## Resource Interfaces

*Arindam Chakrabarti, Luca de Alfaro,
Thomas A. Henzinger,
and Marielle Stoelinga*

We present a formalism for specifying component interfaces that expose
component requirements on limited resources. The formalism permits an
algorithmic check if two or more components, when put together, exceed
the available resources. Moreover, the formalism can be used to
compute the quantity of resources necessary for satisfying the
requirements of a collection of components.

The formalism can be instantiated in several ways. For example,
several components may draw power from the same source. Then, the
formalism supports compatibility checks such as: can two components,
when put together, achieve their tasks without ever exceeding the
available amount of peak power? or, can they achieve their tasks by
using no more than the initially available amount of energy (i.e.,
power accumulated over time)? The corresponding quantitative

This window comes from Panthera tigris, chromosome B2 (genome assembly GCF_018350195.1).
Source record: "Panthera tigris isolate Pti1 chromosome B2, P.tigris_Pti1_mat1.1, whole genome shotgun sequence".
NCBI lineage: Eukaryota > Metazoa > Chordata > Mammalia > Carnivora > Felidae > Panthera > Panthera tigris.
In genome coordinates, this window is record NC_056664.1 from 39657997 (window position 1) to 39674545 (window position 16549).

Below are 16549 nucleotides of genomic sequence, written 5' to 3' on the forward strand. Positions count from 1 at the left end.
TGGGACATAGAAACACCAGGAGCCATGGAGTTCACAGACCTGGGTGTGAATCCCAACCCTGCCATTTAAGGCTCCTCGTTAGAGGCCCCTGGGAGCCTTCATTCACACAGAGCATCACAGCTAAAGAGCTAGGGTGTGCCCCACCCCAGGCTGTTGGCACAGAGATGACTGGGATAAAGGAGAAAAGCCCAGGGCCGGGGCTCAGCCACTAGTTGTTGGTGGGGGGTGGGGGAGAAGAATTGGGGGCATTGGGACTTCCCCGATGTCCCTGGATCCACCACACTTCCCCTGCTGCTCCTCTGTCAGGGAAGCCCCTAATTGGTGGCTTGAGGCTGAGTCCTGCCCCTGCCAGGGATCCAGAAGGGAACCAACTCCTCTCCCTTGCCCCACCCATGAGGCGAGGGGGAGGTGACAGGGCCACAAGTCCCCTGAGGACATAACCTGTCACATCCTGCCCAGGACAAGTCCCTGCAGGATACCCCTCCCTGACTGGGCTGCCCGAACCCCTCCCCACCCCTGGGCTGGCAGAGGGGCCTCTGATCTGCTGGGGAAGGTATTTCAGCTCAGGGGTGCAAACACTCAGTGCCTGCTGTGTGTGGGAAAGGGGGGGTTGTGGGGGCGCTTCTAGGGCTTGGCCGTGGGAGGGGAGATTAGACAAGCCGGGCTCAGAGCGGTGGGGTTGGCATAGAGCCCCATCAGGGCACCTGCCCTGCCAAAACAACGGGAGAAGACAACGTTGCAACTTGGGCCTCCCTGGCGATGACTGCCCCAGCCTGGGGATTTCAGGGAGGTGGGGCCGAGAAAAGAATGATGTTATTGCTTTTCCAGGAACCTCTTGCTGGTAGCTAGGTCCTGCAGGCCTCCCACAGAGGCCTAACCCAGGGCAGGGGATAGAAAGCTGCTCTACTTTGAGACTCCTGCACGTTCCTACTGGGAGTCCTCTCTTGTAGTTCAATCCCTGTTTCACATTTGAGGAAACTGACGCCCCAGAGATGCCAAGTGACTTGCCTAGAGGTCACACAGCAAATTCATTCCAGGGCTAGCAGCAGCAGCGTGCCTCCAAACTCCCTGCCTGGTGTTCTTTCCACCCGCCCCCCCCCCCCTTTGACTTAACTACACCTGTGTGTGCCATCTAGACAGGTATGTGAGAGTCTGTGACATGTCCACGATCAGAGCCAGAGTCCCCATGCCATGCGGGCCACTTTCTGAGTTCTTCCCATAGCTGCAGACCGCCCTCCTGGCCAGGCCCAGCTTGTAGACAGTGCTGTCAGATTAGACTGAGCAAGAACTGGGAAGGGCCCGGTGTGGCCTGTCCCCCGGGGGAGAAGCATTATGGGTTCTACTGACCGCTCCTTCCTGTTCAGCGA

questions that our algorithms answer are the following: what is the
amount of peak power needed for two components to be put together?
what is the corresponding amount of initial energy? To solve these
questions, we model interfaces with resource requirements as games
with quantitative objectives. The games are played on state spaces
where each state is labeled by a number (representing, e.g., power
consumption), and a play produces an infinite path of labels. The
objective may be, for example, to minimize the largest label that
occurs during a play. We illustrate our approach by modeling
compatibility questions for the components of robot control software,
and of wireless sensor networks.

*Proceedings of the
Third Annual Conference on Embedded Software*
(EMSOFT),
Lecture Notes in Computer Science 2855,
Springer, 2003, 117-133.

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